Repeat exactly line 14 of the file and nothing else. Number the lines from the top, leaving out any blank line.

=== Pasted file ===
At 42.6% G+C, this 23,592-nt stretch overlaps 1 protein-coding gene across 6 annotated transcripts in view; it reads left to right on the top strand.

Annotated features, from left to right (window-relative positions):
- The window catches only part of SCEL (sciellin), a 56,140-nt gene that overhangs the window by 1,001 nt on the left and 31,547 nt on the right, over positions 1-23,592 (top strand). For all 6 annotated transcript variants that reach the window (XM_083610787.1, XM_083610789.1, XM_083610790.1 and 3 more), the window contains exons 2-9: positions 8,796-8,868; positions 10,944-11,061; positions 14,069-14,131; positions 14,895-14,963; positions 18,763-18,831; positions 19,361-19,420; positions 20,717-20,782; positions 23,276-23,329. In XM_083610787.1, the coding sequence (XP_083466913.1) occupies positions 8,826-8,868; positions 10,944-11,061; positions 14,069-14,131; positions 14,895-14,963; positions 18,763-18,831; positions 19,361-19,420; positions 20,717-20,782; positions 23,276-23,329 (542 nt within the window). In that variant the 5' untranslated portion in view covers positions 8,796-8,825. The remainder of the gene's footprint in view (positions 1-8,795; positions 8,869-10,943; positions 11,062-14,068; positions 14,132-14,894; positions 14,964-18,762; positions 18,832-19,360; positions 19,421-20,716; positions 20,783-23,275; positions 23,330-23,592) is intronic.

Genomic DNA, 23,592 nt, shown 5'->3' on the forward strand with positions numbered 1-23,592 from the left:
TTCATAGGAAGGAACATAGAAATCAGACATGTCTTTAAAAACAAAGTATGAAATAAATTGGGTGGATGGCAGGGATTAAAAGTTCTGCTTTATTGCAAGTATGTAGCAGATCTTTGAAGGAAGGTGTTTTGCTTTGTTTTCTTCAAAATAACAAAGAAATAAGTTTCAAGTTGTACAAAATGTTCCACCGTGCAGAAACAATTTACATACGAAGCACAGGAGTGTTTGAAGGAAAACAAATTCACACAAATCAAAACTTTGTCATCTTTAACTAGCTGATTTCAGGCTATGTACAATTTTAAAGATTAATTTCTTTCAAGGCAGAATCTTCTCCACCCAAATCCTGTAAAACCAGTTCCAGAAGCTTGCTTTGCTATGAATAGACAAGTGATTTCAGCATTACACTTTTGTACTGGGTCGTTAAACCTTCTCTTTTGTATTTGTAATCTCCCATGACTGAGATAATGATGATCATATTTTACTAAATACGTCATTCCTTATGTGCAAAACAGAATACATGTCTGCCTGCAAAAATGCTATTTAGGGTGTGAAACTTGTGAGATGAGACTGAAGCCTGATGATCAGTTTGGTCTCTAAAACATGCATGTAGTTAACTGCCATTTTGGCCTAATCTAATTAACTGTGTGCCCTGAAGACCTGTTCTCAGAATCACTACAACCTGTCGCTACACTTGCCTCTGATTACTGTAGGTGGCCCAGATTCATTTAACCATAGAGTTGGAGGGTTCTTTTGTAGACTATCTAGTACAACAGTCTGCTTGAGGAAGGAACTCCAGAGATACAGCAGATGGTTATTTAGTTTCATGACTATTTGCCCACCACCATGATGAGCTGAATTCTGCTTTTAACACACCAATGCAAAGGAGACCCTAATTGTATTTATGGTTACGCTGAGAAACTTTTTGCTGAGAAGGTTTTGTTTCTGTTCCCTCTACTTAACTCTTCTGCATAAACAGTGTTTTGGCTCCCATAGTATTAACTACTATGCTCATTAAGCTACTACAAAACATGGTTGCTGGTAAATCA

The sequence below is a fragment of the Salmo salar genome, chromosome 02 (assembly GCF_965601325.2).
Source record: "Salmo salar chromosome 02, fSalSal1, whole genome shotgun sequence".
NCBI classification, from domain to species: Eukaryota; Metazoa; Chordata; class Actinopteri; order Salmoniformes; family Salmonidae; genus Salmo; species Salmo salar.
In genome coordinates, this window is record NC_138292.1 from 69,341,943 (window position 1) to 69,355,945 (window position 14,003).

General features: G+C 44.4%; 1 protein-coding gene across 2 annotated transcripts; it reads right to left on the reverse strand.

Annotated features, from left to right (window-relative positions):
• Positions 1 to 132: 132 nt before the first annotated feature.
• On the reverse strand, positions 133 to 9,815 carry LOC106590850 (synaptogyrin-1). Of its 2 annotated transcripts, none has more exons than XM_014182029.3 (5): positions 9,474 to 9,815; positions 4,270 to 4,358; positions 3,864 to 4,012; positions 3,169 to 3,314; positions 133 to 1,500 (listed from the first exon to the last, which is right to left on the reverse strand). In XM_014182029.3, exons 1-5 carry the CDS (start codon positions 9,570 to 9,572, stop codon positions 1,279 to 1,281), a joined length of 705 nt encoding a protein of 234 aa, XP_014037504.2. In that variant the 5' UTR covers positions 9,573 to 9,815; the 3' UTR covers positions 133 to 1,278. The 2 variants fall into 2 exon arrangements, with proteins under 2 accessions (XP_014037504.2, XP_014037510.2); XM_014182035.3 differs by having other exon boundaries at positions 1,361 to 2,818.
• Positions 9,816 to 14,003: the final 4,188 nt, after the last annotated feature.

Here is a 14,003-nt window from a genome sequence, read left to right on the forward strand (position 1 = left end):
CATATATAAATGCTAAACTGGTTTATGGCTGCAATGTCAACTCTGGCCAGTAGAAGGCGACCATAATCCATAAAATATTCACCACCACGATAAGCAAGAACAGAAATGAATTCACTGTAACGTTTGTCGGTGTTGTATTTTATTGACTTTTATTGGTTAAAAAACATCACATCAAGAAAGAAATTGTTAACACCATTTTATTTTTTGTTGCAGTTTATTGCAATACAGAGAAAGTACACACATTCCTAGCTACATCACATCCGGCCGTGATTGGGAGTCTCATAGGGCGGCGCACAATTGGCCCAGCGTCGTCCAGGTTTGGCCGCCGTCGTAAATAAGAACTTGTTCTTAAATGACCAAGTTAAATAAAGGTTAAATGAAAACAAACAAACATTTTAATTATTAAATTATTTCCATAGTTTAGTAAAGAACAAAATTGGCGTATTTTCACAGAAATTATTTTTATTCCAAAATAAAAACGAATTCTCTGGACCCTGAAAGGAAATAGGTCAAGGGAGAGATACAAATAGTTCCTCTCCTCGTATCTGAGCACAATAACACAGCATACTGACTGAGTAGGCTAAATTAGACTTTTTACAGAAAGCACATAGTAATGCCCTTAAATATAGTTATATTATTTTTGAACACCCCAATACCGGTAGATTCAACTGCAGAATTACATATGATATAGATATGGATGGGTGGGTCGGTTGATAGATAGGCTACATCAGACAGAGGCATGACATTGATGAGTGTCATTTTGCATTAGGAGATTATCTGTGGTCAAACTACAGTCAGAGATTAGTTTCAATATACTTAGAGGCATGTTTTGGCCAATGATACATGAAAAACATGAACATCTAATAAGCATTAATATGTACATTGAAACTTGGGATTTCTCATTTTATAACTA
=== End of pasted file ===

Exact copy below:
• Positions 9,816 to 14,003: the final 4,188 nt, after the last annotated feature.